An ancient ethnic group scattered in the Sierra Madre Occidental; its name means “there is not”, “does not exist”, “I do not have”, or probably “I do not understand”, an expression they used when questioned by the Spanish missionaries.
Settled in Yecora
A binational ethnic group linguistically related to the Pai pai, Kiliwa and Kumiai groups of Baja California; and with the Javasupai, Hualapai, Yavapai, Mojave, and Maricopa, of the United States. Its name translates as “coming”.
Settled in San Luis Rio Colorado
Known as Yoremes, they come from the ancient inhabitants of Huatabampo. It is the largest group in the State, with a population of approximately 75 thousand inhabitants. Mayos have a living language and Yoreme means “one who respects tradition.”
Settled in Alamos, Quiriego, Navojoa, Etchojoa, and Huatabampo
They were born as a link between the Tarahumara and the Cahita ethnic groups. They were divided into two groups that are still preserved: those from Chihuahua, linguistically more related to the Tarahumara language, and those from Sonora, more dependent on Yoreme.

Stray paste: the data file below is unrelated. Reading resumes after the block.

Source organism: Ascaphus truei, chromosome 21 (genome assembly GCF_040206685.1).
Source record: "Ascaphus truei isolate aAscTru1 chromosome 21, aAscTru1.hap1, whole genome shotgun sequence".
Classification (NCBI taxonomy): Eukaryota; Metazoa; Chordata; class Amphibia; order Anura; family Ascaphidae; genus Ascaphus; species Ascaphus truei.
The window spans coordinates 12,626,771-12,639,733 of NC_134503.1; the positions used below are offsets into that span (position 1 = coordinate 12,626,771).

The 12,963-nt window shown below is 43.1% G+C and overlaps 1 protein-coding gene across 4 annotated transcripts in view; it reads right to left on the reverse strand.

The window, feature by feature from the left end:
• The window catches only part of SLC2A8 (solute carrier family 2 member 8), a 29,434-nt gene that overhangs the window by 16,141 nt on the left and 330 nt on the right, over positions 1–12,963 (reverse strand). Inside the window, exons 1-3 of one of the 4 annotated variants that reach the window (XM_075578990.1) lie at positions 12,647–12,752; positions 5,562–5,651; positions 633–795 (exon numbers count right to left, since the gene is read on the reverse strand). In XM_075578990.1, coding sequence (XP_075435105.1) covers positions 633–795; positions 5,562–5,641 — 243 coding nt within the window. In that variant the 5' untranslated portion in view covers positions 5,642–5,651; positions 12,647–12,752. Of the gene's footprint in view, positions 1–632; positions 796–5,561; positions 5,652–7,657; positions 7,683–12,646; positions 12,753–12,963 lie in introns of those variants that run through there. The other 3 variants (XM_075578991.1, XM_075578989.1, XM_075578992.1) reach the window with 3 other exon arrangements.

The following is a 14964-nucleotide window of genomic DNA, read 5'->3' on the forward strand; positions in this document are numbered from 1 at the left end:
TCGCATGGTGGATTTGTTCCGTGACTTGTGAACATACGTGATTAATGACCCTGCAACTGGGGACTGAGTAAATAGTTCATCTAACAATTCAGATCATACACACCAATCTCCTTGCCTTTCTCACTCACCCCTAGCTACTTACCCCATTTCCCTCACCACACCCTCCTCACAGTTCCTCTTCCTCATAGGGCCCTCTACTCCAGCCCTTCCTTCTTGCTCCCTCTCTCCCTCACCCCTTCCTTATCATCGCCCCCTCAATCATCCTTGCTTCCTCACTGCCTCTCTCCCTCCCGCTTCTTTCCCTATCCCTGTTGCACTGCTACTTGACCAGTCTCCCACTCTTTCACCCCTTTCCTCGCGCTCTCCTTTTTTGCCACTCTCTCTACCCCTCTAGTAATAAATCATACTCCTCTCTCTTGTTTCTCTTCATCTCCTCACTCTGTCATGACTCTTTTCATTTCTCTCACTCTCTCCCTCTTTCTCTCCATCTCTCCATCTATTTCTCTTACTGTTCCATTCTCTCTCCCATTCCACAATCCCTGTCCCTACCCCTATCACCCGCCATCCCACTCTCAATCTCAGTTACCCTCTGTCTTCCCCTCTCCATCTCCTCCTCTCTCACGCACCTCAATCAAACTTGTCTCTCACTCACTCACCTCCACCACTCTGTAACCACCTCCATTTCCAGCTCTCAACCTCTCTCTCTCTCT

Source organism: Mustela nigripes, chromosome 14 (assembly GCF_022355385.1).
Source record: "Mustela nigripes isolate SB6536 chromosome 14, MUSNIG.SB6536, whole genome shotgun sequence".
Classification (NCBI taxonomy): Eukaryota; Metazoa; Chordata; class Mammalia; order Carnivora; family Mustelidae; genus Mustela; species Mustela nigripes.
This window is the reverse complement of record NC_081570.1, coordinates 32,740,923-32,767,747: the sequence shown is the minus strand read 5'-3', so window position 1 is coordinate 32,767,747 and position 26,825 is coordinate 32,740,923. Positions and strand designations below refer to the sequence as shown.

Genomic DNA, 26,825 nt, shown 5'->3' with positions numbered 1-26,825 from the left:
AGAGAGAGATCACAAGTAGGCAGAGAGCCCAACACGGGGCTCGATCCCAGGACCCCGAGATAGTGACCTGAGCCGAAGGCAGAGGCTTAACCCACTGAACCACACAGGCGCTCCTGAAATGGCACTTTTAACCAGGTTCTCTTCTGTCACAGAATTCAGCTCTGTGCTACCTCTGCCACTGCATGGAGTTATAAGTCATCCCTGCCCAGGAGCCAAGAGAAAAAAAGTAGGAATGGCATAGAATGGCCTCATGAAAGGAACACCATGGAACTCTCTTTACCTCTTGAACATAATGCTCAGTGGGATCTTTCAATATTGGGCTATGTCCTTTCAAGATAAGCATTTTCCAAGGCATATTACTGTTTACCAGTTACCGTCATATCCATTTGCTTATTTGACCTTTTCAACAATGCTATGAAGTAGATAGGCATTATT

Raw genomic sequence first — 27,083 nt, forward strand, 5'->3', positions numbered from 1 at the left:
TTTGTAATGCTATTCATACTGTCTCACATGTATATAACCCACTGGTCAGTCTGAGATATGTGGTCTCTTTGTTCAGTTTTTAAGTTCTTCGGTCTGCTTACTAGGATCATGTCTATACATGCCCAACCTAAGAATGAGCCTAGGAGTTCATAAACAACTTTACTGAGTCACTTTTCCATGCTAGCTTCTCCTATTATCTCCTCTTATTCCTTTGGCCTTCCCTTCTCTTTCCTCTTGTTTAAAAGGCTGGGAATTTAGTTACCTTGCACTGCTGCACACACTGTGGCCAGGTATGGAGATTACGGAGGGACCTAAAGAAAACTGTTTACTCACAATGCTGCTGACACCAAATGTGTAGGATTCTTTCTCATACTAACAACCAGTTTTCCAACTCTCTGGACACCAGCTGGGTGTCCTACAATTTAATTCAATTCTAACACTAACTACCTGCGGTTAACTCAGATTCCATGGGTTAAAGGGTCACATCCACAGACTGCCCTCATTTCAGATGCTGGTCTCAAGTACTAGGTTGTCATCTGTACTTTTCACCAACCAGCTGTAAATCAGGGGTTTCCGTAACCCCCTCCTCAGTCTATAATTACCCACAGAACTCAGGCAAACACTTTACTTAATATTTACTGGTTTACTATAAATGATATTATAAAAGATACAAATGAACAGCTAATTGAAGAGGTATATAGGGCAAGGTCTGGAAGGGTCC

Settled in Alamos
They are come from a pilgrimage from the region of the great lakes of Michigan in North America to Northern Mexico. Today, Kikapus are dedicated to making “tehuas”: tanned deerskin moccasins embroidered with beads.
Settled in Bacerac
The most representative ethnic group in Sonora, the Yoheme, with approximately 33 thousand inhabitants that are distributed in 8 towns with their own governors. Their history is covered with acts of stoic resistance.
Settled in Guaymas, Bacum, Cajeme, Empalme and Hermosillo
They call themselves Tohono O’odham, that is, “people of the desert.” They are dedicated to manufacturing carved wooden figures, pottery pieces, and baskets. Currently, the tribe inhabits desert areas of Sonora and Arizona.
Settled in Caborca, Rocky Point, Saric, Altar, and Sonoyta
Also known as Comca’ac, a term that means “the people” in the Seri language, are an ethnic group of recognized influence in the region due to their cultural openness. They stand out for the manufacturing of beautiful handicrafts of fibers, shells, and ironwood.
Settled in Desemboque (Pitiquito) and Punta Checa (Hermosillo)